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Chuck Berry Hail! Hail! Rock 'n' Roll (1987)

This documentary movie covers two concerts at the Fox Theatre in St. Louis, Missouri, to celebrate Chuck Berry's 60th birthday, and also discusses his life and career.

Director:

Taylor Hackford
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Cast

Credited cast:
Chuck Berry ... Himself
Rest of cast listed alphabetically:
Ingrid Berry Ingrid Berry ... Herself
Eric Clapton ... Himself
Robert Cray ... Himself
Bo Diddley ... Himself
Ahmet Ertegun ... Himself - DVD only
Don Everly ... Himself
Phil Everly ... Himself
Etta James ... Herself
Johnnie Johnson Johnnie Johnson ... Himself
Steve Jordan ... Himself
Bobby Keys Bobby Keys ... Himself
Chuck Leavell Chuck Leavell ... Himself
John Lennon ... Himself (archive footage)
Julian Lennon ... Himself
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Storyline

St. Louis, Missouri. For Chuck Berry's 60th birthday, Keith Richards assembles a pickup band of Robert Cray, Joey Spampinato, Eric Clapton, himself, and longtime pianist Johnnie Johnson. Joined on stage by Etta James, Linda Ronstadt and Julian Lennon, Berry performs his classic rock songs. His abilities as a composer, lyricist, singer, musician and entertainer are on display and, in behind-the-scenes interviews, are discussed by Bo Diddley, Little Richard, Jerry Lee Lewis, Roy Orbison, the Everly Brothers, Bruce Springsteen and others. There's even a rarity for Berry, a rehearsal. Archival footage from the early 1950s and a duet with John Lennon round out this portrait of a master. Written by <jhailey@hotmail.com>

Plot Summary | Add Synopsis

Taglines:

The Whole World Knows the Music. Nobody Knows the Man.


Certificate:

PG | See all certifications »
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Details

Country:

USA

Language:

English

Release Date:

9 October 1987 (USA) See more »

Also Known As:

Hail! Hail! Rock 'n' Roll See more »

Filming Locations:

East St. Louis, Illinois, USA See more »

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Box Office

Gross USA:

$719,323
See more on IMDbPro »

Company Credits

Production Co:

Delilah Films See more »
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Technical Specs

Runtime:

Sound Mix:

Stereo

Color:

Color

Aspect Ratio:

1.85 : 1
See full technical specs »
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Did You Know?

Trivia

Shot in 1986, not released until 1987. See more »

Quotes

Chuck Berry: Don't touch my amp!
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User Reviews

 
One of the greatest documentaries ever.
25 November 2006 | by davereeseSee all my reviews

I just happened to catch this for the third or fourth time, and first time with my wife, on Universal HD today. Taylor Hackford does a phenomenal job in this movie. Chuck Berry, one of the most complicated and conflicted figures in the history of rock and pop music is rich territory and Hackford managed to catch Berry in all of his many guises - charming, professional, intelligent, thoughtful, bitter, petulant, unprofessional, difficult, and combative. What really marks this movie as a superior documentary is Hackford refusal to judge Berry to focus on just documenting the man and his behavior in a variety of situations and from a variety of sources. There really is no ax-grinding going on in this movie and there is no whitewashing - everything is what it is whether it's Berry in a touching scene with his mother and father or it's Berry in a petulant rehearsal stare-down with Keith Richards when Berry isn't getting his way.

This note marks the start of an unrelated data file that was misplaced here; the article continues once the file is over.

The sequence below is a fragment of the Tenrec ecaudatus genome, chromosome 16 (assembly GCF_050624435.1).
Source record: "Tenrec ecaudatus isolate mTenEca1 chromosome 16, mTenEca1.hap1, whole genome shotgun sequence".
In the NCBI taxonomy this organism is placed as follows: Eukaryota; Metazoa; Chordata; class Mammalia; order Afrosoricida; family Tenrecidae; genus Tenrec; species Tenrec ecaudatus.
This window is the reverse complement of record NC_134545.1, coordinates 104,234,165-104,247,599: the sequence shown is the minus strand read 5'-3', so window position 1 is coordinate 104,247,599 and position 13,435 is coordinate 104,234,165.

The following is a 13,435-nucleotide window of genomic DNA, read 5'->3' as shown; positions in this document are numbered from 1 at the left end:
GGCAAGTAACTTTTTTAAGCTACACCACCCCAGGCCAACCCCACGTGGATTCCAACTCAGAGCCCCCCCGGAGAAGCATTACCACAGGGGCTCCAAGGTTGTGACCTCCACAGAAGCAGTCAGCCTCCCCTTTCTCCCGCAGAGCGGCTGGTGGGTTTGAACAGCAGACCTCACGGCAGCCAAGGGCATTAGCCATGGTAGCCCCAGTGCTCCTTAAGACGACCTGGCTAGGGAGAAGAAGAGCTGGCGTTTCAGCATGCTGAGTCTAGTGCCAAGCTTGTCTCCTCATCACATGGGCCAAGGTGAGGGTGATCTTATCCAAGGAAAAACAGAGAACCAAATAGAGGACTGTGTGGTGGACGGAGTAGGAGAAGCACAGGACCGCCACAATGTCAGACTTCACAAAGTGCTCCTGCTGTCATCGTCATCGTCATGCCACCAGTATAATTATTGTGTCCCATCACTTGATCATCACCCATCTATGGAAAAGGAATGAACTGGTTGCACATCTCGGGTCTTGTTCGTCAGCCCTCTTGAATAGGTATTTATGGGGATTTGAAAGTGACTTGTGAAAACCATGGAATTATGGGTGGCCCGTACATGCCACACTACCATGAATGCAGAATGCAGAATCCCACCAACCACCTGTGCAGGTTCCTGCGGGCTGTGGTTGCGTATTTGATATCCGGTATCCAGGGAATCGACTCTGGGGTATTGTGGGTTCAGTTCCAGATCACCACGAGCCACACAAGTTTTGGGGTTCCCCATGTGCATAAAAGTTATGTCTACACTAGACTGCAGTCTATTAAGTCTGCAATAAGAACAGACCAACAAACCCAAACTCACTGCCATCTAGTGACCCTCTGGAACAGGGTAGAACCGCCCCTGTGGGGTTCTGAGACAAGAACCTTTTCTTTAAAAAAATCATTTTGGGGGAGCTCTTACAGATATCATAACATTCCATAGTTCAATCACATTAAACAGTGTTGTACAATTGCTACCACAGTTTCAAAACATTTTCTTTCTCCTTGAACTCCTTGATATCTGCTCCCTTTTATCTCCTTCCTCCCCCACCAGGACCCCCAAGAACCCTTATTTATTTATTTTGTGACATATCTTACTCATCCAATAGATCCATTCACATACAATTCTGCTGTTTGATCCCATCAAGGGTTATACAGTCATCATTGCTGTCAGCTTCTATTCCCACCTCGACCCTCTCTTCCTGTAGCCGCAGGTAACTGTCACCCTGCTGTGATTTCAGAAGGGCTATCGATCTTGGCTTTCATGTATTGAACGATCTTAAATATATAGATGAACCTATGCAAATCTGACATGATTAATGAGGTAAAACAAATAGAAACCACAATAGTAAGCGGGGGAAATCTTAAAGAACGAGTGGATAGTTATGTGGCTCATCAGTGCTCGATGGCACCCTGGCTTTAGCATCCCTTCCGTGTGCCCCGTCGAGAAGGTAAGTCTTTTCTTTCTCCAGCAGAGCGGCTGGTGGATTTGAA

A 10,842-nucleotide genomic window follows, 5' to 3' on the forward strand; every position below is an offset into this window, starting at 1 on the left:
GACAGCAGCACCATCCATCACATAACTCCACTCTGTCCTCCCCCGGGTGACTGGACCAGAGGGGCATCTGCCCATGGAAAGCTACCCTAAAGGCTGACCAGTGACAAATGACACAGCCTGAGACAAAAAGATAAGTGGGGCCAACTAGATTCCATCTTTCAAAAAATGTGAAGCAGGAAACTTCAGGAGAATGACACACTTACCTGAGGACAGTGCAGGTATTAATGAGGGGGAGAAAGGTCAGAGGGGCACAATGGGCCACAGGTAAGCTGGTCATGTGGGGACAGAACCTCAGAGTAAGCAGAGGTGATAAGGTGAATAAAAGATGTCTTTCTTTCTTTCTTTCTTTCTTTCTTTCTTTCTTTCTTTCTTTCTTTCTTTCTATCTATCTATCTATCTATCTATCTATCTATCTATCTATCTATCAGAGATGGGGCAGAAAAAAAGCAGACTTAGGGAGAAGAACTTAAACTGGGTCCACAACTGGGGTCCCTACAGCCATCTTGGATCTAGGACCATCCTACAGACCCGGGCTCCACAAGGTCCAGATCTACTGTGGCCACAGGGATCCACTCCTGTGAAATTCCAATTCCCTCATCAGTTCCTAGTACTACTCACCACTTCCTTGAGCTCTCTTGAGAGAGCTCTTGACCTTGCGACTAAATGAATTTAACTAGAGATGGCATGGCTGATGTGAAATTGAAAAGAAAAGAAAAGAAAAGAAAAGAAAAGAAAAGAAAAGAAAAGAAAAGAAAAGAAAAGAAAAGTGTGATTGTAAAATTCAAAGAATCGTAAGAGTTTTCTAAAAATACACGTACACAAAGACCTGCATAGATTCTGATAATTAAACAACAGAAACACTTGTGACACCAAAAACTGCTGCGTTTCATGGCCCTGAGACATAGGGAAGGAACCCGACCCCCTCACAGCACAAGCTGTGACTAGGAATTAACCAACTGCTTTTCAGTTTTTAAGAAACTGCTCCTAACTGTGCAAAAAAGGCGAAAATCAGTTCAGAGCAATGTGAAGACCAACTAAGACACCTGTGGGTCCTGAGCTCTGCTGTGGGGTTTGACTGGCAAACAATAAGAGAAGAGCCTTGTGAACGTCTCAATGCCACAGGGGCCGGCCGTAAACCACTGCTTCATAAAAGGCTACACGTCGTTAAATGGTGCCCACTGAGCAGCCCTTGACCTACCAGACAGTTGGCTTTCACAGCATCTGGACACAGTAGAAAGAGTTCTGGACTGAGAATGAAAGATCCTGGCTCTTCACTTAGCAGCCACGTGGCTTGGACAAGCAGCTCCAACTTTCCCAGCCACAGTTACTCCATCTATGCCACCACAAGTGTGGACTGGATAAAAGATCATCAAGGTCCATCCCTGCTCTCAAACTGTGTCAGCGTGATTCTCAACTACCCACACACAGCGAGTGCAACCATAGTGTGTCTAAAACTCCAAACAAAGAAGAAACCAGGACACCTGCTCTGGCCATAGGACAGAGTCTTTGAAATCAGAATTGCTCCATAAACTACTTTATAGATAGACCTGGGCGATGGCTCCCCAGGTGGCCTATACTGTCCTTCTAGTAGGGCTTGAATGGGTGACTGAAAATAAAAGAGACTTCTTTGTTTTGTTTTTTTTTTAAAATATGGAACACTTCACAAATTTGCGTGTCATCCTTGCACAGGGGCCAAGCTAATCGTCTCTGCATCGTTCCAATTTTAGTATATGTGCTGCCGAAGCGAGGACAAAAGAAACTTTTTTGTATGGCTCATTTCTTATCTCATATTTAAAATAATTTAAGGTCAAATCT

Hackford's other great achievement in this movie is the excellent recording of Berry's 60th Anniversary Concert, the predominate reason for the whole project and the involvement of other pop/rock music notables, at St. Louis' Fox Theatre. Backed by Keith Richards, Johnnie Johnson (Berry's pianist and forgotten early influence), Steve Jordan, Bobby Keys, Robert Cray, and Joey Spaminato, Berry performs what is probably his best show in 30 years. Hackford catches the performer's excitement, the crowd's excitement, and Berry's energy and showmanship in a way those of us too young to have seen or heard Berry can begin to understand why he serves a such a seminal influence in pop and rock music.

The movie is full of entertaining nuggets. Hackford's interviews with Keith Richards are fascinating. Richards' comments are just insightful about Berry, the influence of Berry's music, and the influence of Johnson of Berry's songs; they're also fascinating in just watching and listening to Richards himself - part mystic, part philosopher, part drunk. Also particularly interesting is a three-way conversation between Berry, Little Richard, and Bo Diddly who go into great detail about their early careers, music, business, and how racism negatively affected their careers and their recognition as the earliest purveyors of rock and roll.

I think this movie is interesting regardless of whether your actually interested in Berry beforehand or not. It is as fine a documentary that any director could produce and you should watch this movie whenever the chance presents itself.


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